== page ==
Homeowners with houses worth $250,000 would pay an additional $2,500 per year in property taxes, those with homes worth $500,000 would pay an additional $5,000, and those with homes worth $1 million would pay an additional $10,000.  [Each year for 30 years!!]

... Confiscatory property tax rates have already robbed ... Illinois families of their home equity.

Property taxes in many Illinois communities already exceed 3%, 4% and even 5% of home values.   This is far higher than the surrounding states.

Charles wrote last month:

The War between Public Pensioners and Tax Donkeys Is Heating Up   April 20, 2018

Public pension obligations are rising so fast that even repeated tax increases can't keep up. ...  Public pensioners are a subset of the entitled Baby Boomers, but their pensions can't be paid with borrowed money like Social Security and Medicare; public pension obligations come out of local and state taxes, and as those obligations soar then public services must be slashed and taxes jacked up by annual double-digit increases.

But the two sides are not equals in this battle.

Like virtually all wars, there are asymmetries between the two combatants: in the war between public pensioners and the Tax Donkeys, the pensioners can't switch pension programs, but the Tax Donkeys can move to lower-tax states.

If the real estate and stock/bond bubbles pop, the pension bubble pops, too.

The emmigration of tax donkeys leaves the floundering cities in even greater distress.  They are likely to further raise taxes and further accelerate the emmigration.

The migration is only beginning, but that's only half the story: those who can't leave for whatever reason can opt out: close their businesses, quit their high-stress, high-paying job, move back to the family home, retire and start living as close to the ground as possible.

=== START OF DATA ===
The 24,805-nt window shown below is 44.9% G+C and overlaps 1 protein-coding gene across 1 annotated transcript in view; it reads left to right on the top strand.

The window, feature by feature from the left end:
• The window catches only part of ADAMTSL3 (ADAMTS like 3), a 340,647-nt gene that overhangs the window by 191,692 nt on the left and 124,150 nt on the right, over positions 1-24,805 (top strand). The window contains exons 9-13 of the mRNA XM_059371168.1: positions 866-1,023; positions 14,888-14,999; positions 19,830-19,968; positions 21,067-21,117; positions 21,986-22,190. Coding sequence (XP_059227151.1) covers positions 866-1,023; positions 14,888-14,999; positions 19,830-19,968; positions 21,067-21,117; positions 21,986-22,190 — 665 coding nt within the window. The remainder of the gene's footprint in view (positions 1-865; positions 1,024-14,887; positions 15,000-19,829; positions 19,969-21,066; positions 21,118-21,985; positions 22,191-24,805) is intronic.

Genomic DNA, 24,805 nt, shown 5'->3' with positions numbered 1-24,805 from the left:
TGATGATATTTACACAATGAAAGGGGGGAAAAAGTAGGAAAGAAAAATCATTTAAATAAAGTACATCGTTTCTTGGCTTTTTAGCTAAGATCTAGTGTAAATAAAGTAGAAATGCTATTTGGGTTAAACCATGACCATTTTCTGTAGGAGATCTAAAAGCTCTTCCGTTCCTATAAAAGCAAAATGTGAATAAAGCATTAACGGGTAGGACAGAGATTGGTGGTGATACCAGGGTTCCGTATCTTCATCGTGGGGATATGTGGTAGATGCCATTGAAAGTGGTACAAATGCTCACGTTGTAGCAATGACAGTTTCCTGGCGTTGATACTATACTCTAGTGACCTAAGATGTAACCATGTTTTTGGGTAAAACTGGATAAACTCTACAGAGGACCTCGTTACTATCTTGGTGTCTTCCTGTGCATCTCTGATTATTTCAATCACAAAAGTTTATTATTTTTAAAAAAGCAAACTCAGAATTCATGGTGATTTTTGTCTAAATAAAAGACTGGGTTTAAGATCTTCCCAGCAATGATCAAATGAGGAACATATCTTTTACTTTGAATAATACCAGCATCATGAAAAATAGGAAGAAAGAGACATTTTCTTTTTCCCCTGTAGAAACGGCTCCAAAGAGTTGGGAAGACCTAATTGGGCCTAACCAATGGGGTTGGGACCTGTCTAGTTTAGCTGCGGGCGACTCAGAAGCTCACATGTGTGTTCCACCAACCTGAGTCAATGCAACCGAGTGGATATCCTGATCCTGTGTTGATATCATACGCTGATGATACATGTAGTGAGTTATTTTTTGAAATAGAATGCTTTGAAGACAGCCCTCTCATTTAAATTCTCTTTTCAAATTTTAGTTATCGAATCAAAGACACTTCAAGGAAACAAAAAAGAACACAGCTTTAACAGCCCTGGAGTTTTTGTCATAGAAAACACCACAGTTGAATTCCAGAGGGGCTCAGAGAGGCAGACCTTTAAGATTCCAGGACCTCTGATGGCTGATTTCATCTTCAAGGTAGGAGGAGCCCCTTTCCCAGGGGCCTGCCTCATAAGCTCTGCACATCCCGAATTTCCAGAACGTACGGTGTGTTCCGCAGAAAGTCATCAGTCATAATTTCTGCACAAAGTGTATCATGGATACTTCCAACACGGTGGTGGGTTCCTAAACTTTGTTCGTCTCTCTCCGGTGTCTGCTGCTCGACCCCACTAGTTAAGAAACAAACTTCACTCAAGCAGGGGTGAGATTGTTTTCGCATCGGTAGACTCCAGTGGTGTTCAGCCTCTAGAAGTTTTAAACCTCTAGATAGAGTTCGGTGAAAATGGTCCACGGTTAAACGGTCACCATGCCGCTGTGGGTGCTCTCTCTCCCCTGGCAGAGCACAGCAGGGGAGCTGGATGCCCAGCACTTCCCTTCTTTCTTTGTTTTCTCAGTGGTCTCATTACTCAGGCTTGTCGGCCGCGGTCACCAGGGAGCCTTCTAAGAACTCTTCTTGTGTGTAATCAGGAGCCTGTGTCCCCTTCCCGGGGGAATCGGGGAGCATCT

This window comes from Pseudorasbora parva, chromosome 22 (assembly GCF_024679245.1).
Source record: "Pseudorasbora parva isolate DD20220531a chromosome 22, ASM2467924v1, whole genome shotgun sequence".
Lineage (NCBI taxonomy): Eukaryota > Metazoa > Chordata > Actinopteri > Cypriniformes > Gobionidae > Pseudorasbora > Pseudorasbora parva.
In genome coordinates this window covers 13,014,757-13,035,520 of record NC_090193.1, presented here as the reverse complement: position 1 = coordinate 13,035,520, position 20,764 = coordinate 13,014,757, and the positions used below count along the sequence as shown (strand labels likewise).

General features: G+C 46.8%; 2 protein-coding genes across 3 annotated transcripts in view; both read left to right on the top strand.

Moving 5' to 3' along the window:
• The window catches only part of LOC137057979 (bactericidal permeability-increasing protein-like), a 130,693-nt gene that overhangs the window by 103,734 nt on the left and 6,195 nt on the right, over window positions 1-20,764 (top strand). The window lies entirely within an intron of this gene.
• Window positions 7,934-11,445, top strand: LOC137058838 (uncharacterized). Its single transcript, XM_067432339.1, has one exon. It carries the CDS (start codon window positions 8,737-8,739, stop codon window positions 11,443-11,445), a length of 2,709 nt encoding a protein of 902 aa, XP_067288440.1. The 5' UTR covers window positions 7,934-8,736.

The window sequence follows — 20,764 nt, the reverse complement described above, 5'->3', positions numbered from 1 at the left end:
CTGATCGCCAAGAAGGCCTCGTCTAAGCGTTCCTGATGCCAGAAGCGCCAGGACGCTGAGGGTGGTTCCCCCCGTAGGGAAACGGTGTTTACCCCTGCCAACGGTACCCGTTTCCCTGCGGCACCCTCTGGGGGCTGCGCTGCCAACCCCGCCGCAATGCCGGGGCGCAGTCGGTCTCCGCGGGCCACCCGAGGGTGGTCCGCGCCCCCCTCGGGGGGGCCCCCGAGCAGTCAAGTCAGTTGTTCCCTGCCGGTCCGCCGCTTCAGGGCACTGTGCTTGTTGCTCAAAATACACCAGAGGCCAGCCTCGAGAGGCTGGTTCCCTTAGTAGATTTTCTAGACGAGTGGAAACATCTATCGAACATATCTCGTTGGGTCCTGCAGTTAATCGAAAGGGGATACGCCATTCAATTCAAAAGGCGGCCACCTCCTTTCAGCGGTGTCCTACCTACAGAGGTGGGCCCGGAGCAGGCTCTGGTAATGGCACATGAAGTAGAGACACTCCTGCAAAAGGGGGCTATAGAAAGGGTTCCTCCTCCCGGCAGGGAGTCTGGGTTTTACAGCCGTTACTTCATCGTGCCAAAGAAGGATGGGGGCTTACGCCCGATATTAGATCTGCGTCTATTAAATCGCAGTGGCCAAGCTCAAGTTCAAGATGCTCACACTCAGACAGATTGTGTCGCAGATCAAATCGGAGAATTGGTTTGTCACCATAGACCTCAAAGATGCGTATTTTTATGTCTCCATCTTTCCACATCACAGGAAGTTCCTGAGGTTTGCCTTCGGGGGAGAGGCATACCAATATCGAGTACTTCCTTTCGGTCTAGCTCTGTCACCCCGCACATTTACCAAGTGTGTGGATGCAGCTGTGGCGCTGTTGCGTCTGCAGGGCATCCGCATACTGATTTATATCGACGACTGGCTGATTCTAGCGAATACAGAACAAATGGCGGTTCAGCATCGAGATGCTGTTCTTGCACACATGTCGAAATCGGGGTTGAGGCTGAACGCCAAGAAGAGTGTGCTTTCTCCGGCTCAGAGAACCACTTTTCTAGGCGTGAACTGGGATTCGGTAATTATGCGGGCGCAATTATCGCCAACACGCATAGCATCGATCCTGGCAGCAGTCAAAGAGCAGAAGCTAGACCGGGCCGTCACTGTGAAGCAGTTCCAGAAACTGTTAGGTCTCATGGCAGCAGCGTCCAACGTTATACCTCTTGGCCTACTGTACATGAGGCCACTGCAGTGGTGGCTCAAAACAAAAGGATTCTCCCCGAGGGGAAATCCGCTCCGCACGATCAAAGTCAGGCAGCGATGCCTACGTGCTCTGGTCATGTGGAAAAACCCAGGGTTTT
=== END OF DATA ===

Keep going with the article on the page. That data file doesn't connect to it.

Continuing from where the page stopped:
This is the model for many half-farmer, half-X refugees: people who are moving to homesteads or small towns with the networks and skills needed to earn a part-time living in the digital economy. In a lower cost area, they only need to earn a third or even a fourth of their former income to live a much more fulfilling and rewarding life.

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Mots
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Emmigration of tax donkeys

Sand man, thanks for quoting Charles Hugh Smith, who has more insights than others in the webosphere.......

Your (CHS's)  point is true, that "This is the model for many half-farmer, half-X refugees: people who are moving to homesteads or small towns with the networks and skills needed to earn a part-time living in the digital economy. In a lower cost area, they only need to earn a third or even a fourth of their former income to live a much more fulfilling and rewarding life.

I have been seeing an increase of this type of emigration.    People dont realize this but it is entirely possible for entire communities (religious groups possibly) to emigrate to rural places in high tech countries  that experience population drop, particularly if they can make a case for seriously working the land and accepting the new country's rules (such as no drugs and no guns).....................

Even Russia has a free land policy.  Some countries welcome skilled immigrants.  The "news" and "reality" that exists inside of people's heads in N America does not comport with what people see outside that region, particularly in Asia where the biggest country in the world (and which is actively importing scientists and engineers from Asia as a national policy and providing opportunities to these immigrants) is growing a prosperous middle class and small businesses very fast.